Look. There's a reason just about every piece of foodservice equipment in your commercial kitchen is made of stainless steel, but have you ever wondered why? We're going to take a closer look at this shiny substance in greater detail, beginning here with the basics.
What is stainless steel?
It's a material we use in commercial kitchens that is actually made up of several different elements, each with its own purpose – kind of like ingredients in a recipe. Just like some restaurants will only source the freshest, highest quality ingredients, some foodservice equipment manufacturers will only use the best grades of stainless steel. But more on that in a minute.
In order to understand what those different grades are and what they mean, we have to start with the basic ingredients of stainless steel.
IRON – Iron is strong, but it's corrosive. It makes up about 75 percent of stainless steel.
CHROMIUM – Very non-corrosive, to be called "stainless," stainless steel must include a minimum of 11 percent chromium.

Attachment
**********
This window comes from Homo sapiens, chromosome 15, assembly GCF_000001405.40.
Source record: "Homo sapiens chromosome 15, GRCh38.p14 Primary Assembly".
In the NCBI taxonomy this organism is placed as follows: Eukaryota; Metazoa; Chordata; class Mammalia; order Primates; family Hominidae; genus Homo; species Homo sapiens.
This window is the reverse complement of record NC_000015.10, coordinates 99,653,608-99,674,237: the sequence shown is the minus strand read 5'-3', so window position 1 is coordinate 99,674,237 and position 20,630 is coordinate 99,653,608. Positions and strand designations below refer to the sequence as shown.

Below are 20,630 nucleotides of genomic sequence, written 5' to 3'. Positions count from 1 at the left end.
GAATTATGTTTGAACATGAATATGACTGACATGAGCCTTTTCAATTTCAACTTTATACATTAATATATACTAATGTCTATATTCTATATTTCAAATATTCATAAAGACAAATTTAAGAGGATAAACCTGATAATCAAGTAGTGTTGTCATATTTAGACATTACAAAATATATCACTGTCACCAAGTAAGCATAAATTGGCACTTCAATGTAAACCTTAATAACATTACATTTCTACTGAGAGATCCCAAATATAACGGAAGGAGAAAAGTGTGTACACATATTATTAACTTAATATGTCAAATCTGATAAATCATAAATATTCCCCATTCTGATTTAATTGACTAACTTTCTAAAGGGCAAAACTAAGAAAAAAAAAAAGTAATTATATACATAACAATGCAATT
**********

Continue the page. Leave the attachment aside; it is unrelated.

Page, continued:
NICKEL – Nickel is softer and provides some corrosion resistance. It makes metal easier to form and adds luster.
MANGANESE – This element binds steel alloys together, reducing the potential for brittleness and cracking.
COPPER – Copper is soft, but it also is a great conductor of heat and electricity. It can also replace nickel, making metals easier to form.
CARBON – Lastly, we have carbon. It is strong and corrosive. As such, it's mainly used for strength.
Now that we've gone through the periodic table, let's take a closer look at the different grades of stainless steel.
There are over 150 different types of stainless steel, but only four of those types are best suited for the world of foodservice equipment. The reality is, many of the elements listed above have become more and more expensive over the years, so it's important for operators to understand what type of equipment they're buying, and more specific, what grade of stainless steel is used.
Here are the four most common grades of stainless steel in the foodservice industry.